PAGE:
President Obama’s climate-change plan isn’t a “war” on the coal or oil industries, Energy Secretary Ernest Moniz said in a Monday policy address, but an incremental approach to reduce carbon emissions while improving the existing energy infrastructure.
Moniz, speaking at Columbia University’s Center on Global Energy Policy, touched specifically on Republican accusations of an Obama “war on coal.” Those charges, Moniz said, “demonstrate misunderstanding or misstatement.” Coal will continue to be an energy source, he said, noting the proposed $6 billion investment in carbon-capture and sequestration technologies to reduce its environmental impact.
The wide-ranging address also defended the Obama administration from other frequent GOP attacks. The loan-guarantee program, Moniz said, is often associated with the Solyndra scandal, but in fact, its “track record is quite remarkable.” The program, part of the Energy Department’s effort to spur private investment in clean-energy projects, has more success stories than failures, he said. One example of that is Tesla Motors, which Moniz said has repaid its loan nine years ahead of schedule.
Another area of contention — whether climate change is actually occurring — is “not debatable,” Moniz said. “The evidence is overwhelming; the science is clear.” While focusing on long-term reductions in carbon emissions, he said the U.S. should also look at improving its energy infrastructure to deal with increasingly frequent incidents of extreme weather. Earlier in the day, Moniz and New Jersey Gov. Chris Christie announced a partnership to develop an improved micro-grid to help the state meet its transit needs during weather emergencies.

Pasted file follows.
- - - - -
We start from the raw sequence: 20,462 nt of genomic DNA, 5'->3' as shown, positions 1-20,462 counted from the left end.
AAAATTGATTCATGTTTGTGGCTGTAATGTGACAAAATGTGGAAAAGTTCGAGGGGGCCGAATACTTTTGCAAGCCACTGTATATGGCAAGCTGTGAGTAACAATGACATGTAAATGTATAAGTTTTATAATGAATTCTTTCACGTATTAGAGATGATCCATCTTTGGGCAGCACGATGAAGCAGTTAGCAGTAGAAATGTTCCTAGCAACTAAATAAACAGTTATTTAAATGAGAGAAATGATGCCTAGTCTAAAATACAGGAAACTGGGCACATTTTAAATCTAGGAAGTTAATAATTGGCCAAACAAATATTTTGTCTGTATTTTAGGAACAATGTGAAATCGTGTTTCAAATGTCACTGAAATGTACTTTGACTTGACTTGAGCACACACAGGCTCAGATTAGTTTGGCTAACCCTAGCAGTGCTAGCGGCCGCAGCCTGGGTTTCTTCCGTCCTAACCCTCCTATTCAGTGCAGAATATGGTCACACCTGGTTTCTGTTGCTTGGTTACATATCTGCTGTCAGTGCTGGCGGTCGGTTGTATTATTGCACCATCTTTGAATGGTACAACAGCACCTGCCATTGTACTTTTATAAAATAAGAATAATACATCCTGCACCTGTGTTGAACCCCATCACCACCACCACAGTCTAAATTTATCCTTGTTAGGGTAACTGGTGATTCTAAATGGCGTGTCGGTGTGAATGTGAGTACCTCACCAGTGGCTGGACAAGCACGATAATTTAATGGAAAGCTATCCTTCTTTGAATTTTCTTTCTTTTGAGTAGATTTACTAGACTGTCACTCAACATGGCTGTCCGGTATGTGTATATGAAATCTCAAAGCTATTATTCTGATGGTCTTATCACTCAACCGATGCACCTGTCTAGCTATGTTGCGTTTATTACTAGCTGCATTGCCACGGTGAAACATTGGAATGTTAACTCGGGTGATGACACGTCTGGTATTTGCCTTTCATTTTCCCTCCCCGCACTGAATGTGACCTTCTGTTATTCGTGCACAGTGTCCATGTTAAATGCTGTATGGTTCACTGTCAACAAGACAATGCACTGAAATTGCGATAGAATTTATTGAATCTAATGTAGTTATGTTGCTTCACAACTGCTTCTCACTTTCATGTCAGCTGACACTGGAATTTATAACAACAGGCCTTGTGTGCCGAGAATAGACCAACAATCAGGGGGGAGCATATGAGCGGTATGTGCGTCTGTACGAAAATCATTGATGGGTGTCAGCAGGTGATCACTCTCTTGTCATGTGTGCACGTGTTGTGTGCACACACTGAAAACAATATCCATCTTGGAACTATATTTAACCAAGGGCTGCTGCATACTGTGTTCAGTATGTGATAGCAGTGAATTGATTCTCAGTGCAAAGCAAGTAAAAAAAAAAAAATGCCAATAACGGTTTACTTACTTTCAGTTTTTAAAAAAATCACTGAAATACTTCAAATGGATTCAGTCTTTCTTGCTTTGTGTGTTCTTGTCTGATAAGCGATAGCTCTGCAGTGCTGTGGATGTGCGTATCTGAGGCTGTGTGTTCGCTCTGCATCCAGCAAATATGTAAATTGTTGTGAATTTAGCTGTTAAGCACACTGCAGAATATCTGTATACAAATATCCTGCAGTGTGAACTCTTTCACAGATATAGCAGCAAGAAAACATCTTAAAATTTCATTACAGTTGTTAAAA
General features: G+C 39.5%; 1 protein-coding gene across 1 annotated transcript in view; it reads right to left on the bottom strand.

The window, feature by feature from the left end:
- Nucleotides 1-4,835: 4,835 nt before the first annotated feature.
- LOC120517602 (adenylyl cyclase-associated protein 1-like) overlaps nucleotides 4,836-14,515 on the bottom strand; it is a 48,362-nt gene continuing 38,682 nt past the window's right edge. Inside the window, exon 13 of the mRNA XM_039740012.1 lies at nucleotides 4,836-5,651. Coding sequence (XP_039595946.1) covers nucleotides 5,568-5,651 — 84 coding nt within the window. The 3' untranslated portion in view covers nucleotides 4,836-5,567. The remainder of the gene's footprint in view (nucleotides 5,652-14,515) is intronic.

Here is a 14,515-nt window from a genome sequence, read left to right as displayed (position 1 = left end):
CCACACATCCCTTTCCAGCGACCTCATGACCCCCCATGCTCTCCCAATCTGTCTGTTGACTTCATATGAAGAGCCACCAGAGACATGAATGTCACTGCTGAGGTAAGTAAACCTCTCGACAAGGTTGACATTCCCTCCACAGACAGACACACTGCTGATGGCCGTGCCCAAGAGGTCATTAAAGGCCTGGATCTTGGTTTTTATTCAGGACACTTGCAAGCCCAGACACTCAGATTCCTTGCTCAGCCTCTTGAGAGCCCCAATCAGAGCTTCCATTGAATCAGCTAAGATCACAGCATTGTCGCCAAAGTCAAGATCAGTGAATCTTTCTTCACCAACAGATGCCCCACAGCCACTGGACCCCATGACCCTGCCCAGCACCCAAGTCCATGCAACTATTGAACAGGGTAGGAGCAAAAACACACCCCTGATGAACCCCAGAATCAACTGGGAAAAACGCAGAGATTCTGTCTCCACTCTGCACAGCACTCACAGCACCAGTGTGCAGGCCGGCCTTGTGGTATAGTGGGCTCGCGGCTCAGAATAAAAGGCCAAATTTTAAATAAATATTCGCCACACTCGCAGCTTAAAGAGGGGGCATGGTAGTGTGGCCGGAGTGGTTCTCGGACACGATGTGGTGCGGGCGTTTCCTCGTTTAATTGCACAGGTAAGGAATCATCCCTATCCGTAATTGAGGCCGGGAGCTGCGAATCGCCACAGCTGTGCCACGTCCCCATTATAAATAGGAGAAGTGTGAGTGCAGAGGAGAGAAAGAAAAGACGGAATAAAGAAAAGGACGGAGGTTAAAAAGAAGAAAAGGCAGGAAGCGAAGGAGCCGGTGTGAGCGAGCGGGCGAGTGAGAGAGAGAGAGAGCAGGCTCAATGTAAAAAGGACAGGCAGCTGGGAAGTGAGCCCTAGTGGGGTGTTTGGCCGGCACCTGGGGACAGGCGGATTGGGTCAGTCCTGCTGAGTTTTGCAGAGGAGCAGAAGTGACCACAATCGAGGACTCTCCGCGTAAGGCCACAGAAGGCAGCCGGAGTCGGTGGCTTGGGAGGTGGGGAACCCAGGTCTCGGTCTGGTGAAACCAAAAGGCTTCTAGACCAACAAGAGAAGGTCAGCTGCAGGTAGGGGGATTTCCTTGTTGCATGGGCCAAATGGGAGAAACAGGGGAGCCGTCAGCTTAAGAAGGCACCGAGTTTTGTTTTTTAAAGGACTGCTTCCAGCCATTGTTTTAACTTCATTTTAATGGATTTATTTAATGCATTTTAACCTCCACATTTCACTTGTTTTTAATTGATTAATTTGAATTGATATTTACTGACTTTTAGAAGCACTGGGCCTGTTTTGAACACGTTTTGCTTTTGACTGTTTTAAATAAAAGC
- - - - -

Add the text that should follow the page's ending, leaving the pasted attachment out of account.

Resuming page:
Moniz also announced that his department is on pace to roll out several new efficiency standards for appliances, including walk-in refrigeration units, “small efficiency programs [that] can in fact yield huge results.”
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Today in bad news for Donald Trump:
- Newsweek found that a company he controlled did business with Cuba under Fidel Castro "despite strict American trade bans that made such undertakings illegal, according to interviews with former Trump executives, internal company records and court filings." In 1998, he spent at least $68,000 there, which was funneled through a consluting company "to make it appear legal."
- The Los Angeles Times reports that at a golf club he owns in California, Trump ordered that unattractive female staff be fired and replaced with prettier women.
In some of the first state-by-state surveys since Monday night's debate, Hillary Clinton has the edge in five battlegrounds, according to polls by Public Policy Polling. In four-way matchups, Clinton leads Donald Trump 46%-40% in Colorado, 45%-43% in Florida, 44%-42% in North Carolina, 45%-39% in Pennsylvania, and 46%-40% in Virginia. Gary Johnson doesn't top 7% in any state. Voters in all five states thought that Clinton decisively won the debate.